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Newlin Creek Trail offers glimpse into history; CPW seeks public input on new parks; Free CO parks day 

click to enlarge The trail is rocky for the first .3 miles then relatively flat and on soft tread up to this bridge crossing Newlin Creek, about .6 miles from the trailhead. - BOB FALCONE
  • Bob Falcone
  • The trail is rocky for the first .3 miles then relatively flat and on soft tread up to this bridge crossing Newlin Creek, about .6 miles from the trailhead.
I first heard of the Newlin Creek Trail when a friend recently asked me if I had ever hiked it. I had not, so of course I had to do it.  Located south of Florence, Colorado, in the San Isabel National Forest, the trail isn't the prettiest trail, nor does it have great views, but what it does have going for it is some cool artifacts, an interesting history lesson, seclusion, and in the heat of the summer, it is a good hike to escape the heat.
To Get There:  From Colorado Springs, take Highway 115 south into the town of Florence. At the traffic light at the Loaf and Jug, turn south on Highway 67. Take Highway 67 for 4 miles and then turn right onto Fremont County Road 15 (look for the signs for the Florence Mountain Park). Take CR 15 through Florence Mountain Park, to the end of the road.  The last few tenths of a mile are a bit rough, but are passable when dry by anything except the lowest slung cars. Two-wheel drive vehicles may have trouble when the road is wet and muddy. The trailhead is at the end of the road. 

Things to Know:  The trail can be rugged in spots and appears to not have seen any maintenance in a while, however it is easy to follow. There is more than 1800' of elevation gain over the course of a little over 2.5 miles.  The trail is open to hikers and equestrians only, and dogs must be "under control".  On this hike, there was little water in Newlin Creek, and most of it was in stagnant pools. Bring plenty of water and bug repellent. There are no rest-room facilities at the trailhead or the Florence Mountain Park. The Colorado Parks and Wildlife COTREX app is accurate from the trailhead to the sawmill, but it shows the trail ending shortly after the sawmill. The trail, however, goes further on than the app indicates.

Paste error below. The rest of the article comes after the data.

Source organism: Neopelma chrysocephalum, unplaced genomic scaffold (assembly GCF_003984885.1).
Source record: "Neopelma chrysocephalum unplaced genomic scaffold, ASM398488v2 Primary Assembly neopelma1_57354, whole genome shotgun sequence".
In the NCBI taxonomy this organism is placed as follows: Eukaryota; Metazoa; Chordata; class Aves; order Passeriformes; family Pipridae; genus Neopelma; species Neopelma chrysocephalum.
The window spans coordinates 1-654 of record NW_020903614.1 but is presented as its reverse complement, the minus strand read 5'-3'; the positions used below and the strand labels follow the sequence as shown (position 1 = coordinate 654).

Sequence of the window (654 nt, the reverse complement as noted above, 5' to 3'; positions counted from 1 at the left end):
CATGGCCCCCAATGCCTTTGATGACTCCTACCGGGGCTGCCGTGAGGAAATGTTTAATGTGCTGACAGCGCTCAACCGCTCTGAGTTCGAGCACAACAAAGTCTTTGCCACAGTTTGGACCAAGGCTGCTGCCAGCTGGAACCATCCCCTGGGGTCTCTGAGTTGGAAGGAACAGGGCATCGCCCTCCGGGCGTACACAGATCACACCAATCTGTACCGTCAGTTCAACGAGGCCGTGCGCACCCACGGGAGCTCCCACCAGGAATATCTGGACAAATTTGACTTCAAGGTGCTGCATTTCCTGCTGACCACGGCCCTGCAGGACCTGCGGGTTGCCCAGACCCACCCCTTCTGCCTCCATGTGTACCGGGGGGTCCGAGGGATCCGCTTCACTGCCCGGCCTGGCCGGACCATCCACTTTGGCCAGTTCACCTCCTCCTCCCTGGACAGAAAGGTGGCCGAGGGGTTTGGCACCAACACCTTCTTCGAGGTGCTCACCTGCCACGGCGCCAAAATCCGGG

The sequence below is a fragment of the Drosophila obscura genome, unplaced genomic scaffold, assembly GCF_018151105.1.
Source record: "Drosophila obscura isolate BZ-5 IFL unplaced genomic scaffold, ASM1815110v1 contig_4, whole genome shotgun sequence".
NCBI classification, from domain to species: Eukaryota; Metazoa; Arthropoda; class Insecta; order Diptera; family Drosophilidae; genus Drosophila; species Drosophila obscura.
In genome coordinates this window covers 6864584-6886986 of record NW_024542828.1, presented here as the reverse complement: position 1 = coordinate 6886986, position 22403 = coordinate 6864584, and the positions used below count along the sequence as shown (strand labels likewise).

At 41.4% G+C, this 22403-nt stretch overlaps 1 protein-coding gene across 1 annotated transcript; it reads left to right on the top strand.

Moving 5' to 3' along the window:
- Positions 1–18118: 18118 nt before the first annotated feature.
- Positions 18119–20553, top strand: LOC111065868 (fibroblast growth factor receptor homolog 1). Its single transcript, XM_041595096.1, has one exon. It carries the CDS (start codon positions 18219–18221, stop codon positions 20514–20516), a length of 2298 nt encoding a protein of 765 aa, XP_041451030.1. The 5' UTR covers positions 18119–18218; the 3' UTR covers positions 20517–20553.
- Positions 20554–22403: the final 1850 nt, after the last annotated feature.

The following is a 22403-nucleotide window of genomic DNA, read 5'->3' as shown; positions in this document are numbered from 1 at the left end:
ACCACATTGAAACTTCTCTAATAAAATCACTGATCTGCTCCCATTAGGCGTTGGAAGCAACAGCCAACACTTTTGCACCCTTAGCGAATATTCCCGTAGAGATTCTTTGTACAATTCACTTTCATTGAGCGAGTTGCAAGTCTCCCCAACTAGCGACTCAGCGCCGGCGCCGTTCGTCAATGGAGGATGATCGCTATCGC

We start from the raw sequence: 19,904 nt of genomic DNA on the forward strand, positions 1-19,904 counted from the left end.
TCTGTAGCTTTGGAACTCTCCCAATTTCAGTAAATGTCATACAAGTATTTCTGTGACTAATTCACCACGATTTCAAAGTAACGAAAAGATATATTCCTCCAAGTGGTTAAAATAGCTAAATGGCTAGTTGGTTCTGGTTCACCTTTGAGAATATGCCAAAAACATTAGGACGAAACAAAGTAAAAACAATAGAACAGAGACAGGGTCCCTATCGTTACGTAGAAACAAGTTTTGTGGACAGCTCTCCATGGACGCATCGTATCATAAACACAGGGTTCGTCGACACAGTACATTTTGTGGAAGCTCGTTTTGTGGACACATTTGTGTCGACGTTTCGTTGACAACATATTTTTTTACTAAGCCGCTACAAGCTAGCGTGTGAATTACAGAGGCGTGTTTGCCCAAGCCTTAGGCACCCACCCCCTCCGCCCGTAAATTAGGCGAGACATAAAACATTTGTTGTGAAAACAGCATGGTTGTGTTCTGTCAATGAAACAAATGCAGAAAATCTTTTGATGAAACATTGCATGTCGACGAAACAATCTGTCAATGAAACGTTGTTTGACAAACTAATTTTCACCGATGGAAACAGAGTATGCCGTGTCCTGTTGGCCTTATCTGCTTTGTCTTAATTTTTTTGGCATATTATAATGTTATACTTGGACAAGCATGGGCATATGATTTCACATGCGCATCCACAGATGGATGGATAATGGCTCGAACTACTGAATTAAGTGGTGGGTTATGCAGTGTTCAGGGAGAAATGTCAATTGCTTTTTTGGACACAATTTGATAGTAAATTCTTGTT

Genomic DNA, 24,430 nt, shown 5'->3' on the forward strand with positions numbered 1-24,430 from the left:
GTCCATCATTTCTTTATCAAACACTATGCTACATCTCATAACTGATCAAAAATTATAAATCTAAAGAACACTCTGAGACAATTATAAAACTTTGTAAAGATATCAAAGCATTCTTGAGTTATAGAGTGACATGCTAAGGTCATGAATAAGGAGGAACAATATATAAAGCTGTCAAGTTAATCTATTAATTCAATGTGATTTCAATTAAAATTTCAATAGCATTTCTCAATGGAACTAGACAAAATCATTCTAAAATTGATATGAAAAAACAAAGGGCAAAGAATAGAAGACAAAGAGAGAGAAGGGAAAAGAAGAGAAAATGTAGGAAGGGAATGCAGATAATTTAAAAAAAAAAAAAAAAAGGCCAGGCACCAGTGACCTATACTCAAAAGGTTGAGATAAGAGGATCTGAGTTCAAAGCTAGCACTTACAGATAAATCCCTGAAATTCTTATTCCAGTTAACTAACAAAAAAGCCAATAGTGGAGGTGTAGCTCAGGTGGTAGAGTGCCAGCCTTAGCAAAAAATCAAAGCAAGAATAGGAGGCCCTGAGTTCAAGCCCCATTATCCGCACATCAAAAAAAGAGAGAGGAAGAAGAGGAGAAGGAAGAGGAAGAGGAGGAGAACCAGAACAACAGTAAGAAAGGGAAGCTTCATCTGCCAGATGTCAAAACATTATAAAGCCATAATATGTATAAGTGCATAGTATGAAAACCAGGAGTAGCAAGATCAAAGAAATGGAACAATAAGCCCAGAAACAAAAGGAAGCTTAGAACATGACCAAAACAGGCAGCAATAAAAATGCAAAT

In other news Colorado Parks and Wildlife, as part of the Future Generations Act passed last year, is exploring the creation of new state parks, and the possible expansion of current parks. To that end, CPW is asking for public input on several criteria used in the park planning process.  The public input period ends on August 15, 2019

August 1st is Colorado Day, the anniversary of Colorado becoming a state.  To celebrate, Colorado Parks and Wildlife is waiving the entry fee to all state parks for one day, on Monday, August 5th.

Also, CPW is offering free state park admission for active duty, retired, and military veterans for the entire month of August. You'll need a special military pass, which can be obtained at any state park or CPW office.
click to enlarge august-military-2019.jpg
Be Good. Do Good Things.

Bob Falcone is a retired firefighter, photographer, hiker, business owner and author of Hiking Bob's Tips, Tricks and Trails, available via his website. He has lived in Colorado Springs for  almost 28 years. Follow him on Twitter (@hikingbob), Facebook (@hikingguide), Instagram (@HikingBob_CO) or visit his website (Hikingbob.com). E-mail questions, comments, suggestions, etc to Bob: info@hikingbob.com.

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